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Thursday, January 4, 2018

Sing, Unburied, Sing: A Novel


I believe that Jesmyn Ward is the voice of a generation. I adore her work, and I truly believe that her non-fiction piece Men We Reaped is one of the most important reads for everyone to ingest. When I found out at Book Expo this year that she had a new novel coming out, I almost cried with joy. More on the picking up of the novel later. This is Sing, Unburied, Sing.

Jojo's thirteenth birthday is spent where he usually spends his days -- in his grandparent's house, helping his grandfather while his beloved grandmother slowly dies of cancer. Days later his mother receives word that his father is being released from prison, and she packs her kids in the car -- Jojo and his little sister Kayla -- to go pick him up. Leonie, his mother, is an addict who fell in love with the man connected to her beloved brother's death. Motherhood doesn't fit her well, so picking up her man from prison is what she is living for. Their road trip to Parchman and back will deeply define Jojo's life and shape the man he will one day become.

This was one of those novels that was so stunningly beautiful that I had to take a breather and just revel in it. I had to stop, take deep breaths, and just realize the beauty that I was given in this novel. Ward has captured several characters deeply and fully, and she has taken great care in handing these over to us as her readers. Jojo is everything I hope to find as reader in a young boy. Often when I read stories told from the perspective of a preadolescent, they are overly young and reaching to portray a child who is a complicated and full being. Ward took this young boy and gave him life on the page, and he was incredible. I also found Leonie to be full-bodied and a complicated character, and while I didn't like her, it's important to distinguish that my dislike of her came from the creation of the character, and I feel that deeply speaks to Ward's ability to craft a character. I enjoyed reading her and disliking her for her willingness to abandon her family -- not just her children, but also her parents -- even as I felt great sympathy for her in losing her brother and falling in love with his murderer's cousin.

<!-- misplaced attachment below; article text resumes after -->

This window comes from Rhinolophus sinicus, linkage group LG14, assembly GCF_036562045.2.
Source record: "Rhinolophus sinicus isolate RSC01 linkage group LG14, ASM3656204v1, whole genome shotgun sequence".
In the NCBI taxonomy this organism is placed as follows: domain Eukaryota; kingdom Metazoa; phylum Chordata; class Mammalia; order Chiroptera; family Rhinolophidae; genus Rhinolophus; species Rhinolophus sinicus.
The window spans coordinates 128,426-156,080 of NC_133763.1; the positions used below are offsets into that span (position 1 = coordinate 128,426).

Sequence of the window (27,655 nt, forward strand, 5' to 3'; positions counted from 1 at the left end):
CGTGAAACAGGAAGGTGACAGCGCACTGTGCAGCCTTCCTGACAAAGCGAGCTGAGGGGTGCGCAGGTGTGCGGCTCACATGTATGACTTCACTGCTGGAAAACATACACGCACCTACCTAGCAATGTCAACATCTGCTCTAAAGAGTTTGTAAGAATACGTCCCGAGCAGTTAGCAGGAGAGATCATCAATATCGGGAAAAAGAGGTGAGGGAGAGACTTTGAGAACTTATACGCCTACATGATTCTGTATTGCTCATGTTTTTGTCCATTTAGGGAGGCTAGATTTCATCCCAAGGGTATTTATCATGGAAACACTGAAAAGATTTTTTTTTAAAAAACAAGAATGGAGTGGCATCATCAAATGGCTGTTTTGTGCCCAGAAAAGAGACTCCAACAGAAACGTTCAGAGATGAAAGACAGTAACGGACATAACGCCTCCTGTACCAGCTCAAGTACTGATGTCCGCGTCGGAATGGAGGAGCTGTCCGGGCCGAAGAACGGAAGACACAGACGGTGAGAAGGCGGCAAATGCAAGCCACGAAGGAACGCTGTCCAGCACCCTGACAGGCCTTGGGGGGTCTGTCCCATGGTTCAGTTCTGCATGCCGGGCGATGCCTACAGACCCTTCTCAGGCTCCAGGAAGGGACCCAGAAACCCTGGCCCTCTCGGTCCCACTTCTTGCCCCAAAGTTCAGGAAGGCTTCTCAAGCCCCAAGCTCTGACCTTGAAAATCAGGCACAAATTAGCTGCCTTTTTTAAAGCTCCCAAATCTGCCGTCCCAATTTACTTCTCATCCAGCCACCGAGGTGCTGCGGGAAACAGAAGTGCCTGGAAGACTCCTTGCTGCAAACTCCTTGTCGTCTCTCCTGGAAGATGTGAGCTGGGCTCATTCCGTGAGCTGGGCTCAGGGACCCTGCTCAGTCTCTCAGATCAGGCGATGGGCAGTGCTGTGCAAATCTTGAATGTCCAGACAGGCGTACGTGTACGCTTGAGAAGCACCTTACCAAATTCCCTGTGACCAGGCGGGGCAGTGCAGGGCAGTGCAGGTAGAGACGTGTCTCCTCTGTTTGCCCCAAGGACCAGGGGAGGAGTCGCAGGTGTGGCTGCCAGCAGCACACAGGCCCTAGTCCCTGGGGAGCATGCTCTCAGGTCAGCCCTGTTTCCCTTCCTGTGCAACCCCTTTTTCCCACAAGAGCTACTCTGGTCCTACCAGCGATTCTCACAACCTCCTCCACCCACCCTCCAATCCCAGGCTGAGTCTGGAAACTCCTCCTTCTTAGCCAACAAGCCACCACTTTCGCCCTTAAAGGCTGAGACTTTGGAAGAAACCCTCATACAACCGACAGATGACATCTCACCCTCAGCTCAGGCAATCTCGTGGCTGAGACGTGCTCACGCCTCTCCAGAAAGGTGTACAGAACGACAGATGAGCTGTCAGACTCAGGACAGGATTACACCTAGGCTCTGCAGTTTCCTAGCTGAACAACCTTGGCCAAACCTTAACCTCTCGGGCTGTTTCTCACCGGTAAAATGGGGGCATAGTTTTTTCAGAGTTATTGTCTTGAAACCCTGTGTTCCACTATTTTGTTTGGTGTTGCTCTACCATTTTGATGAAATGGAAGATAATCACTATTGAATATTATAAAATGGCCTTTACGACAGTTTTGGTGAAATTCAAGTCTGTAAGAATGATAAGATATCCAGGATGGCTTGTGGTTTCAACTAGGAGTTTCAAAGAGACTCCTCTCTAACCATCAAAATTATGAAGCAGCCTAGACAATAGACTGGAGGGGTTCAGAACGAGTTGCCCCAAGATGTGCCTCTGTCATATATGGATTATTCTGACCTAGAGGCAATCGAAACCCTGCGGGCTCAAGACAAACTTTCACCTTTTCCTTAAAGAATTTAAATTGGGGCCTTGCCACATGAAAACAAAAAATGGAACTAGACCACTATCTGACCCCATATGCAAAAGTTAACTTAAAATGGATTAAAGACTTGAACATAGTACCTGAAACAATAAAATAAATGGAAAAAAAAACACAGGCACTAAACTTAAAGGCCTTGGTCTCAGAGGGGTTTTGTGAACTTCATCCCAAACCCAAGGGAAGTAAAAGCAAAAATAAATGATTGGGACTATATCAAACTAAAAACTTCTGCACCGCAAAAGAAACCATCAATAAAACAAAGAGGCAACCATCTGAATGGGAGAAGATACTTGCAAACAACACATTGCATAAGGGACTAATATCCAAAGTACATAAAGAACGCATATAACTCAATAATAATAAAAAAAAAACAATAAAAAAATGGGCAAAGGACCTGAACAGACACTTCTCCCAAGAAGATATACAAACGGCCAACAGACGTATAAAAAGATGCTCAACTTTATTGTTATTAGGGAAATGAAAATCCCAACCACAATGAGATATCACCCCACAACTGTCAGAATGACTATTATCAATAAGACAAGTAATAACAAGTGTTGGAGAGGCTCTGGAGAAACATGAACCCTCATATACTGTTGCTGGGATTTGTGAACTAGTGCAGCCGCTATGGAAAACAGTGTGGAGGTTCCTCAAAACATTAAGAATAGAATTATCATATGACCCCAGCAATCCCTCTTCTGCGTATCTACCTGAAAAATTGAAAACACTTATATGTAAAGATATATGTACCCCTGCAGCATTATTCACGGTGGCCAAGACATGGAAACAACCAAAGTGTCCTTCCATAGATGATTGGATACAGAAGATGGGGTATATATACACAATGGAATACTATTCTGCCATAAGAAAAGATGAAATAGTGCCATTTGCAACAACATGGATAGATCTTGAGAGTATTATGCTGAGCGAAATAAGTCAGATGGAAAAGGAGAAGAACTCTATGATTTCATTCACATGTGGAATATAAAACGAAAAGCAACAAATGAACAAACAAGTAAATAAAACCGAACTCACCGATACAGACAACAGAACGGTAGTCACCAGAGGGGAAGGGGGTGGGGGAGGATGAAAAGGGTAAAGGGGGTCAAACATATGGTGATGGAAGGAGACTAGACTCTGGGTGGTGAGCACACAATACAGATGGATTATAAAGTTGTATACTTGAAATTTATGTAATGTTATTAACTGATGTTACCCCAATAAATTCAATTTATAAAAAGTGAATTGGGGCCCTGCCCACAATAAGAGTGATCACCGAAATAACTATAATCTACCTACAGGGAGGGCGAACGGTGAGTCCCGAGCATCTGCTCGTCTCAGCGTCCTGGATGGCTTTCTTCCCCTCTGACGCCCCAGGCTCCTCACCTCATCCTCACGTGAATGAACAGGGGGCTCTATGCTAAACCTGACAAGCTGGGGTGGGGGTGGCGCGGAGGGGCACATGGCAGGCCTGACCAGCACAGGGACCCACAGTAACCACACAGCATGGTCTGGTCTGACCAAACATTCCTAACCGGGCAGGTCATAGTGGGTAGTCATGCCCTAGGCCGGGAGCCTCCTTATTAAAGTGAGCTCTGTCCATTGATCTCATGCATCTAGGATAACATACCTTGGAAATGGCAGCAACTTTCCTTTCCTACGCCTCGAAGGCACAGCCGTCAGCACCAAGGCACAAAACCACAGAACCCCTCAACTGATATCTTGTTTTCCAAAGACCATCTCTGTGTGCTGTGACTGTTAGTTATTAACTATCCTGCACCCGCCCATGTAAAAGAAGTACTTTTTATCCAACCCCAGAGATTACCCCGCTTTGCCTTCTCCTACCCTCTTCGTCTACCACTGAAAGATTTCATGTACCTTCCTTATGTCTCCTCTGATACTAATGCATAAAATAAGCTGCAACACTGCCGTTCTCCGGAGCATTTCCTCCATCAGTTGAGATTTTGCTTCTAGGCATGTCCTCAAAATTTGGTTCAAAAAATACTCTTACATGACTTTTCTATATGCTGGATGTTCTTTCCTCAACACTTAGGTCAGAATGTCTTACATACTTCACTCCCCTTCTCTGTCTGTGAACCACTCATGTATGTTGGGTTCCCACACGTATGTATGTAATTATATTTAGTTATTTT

I also deeply connected with Ward's portrayal of her characters' dealings with addiction and how that drove their choices and their stories. It is a central story element, both using and transporting, and it was treated with a delicate and caring hand. We live in a world where addiction is treated as a class issue, a race issue, and a moral issue. Ward's book takes it on as a human issue and succeeds at presenting addiction in a world world context that doesn't begin or end with an after-school special moment.

This story was told in service to the characters, and it was deep for its short length. It was sold to me as a Faulkner-esque tale of a journey in search for self, and while I would say that I don't entirely buy this (I personally find Faulkner insufferable), I would say that the road trip that is in the center of this story was far more beautiful than anything Faulkner could have written. The journey out to Parchman and back serves Leonie's and Jojo's character development rather than serving as the point of the book itself. At least, that's how I read it. I couldn't recommend this book any more highly.

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